The lower door is where the rocket exhaust would flow into the blast pit during initial launch. The upper doors would vent the rocket so the erector and other equipment in the building would not be (as) damaged.
On the top floor of the former casket building is the finishing line for the coating section; on this section the final spray of plastic would hit the wood before a small furnace would seal the plastic permanently to the surface, making it more resilient, I assume.
The taller of the two smokestacks on site. Note the crack around its crown.
After demolition in the mid 2000s, this interior door became exterior. I remember walking through the car shed as a teenager. It was a shortcut, if I didn’t get caught.
The blast pit carried the smoke and flame from the rocket motor away from the other base buildings.
Like many mill-style buildings of the time, the Twohy’s loading doors (in this case, the delivery wagon doors) opened to an elevator shaft. This design cut down on loading time, as long as the elevator was operational. Of course, if it was otherwise occupied, there could be no traffic through the exterior doors!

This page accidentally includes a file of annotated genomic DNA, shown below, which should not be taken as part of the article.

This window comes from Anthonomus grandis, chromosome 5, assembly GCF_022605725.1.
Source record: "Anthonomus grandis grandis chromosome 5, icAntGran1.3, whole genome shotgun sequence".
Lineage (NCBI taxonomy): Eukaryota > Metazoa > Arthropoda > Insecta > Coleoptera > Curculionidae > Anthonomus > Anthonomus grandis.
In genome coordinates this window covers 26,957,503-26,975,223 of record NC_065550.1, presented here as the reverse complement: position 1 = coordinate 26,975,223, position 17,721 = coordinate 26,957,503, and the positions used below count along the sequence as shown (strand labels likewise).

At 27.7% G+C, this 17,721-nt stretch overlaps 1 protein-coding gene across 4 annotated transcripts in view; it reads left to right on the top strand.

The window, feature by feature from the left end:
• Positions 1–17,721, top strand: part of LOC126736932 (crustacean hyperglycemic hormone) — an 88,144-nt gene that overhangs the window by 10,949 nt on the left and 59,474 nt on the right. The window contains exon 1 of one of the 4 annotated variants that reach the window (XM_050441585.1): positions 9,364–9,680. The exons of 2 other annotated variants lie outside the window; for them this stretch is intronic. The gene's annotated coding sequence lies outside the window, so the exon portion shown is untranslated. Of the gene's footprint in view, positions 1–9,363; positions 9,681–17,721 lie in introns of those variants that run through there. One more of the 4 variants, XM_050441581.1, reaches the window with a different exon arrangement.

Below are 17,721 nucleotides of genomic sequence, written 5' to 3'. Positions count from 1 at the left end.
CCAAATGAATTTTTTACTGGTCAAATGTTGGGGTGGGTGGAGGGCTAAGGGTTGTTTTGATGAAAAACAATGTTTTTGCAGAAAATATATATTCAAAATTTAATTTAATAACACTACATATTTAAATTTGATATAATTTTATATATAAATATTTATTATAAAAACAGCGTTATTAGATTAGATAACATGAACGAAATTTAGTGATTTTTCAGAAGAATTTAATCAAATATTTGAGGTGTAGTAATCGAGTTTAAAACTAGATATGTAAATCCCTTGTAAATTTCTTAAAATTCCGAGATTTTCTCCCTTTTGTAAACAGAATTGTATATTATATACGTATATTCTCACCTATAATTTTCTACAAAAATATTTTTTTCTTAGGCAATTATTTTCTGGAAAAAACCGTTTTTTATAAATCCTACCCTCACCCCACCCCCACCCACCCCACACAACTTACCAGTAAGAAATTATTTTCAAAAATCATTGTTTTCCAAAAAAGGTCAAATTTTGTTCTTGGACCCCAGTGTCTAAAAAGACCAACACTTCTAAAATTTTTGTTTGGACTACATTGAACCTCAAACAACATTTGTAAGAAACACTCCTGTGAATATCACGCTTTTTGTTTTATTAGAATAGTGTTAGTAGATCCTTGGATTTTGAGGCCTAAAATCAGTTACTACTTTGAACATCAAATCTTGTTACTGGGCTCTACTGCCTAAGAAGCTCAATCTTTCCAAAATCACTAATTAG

This heavy door opens directly into the missile vault and was used to load and unload the missile erector.
Just across the North Dakota border, a rusty Milwaukee Road boxcar sits where it was shoved off the mainline. The grain elevator in the background marks the tracks, which is still used by BNSF.
This ruin was once the Toltec Mine, a producing gold and silver claim that operated into the 1940s.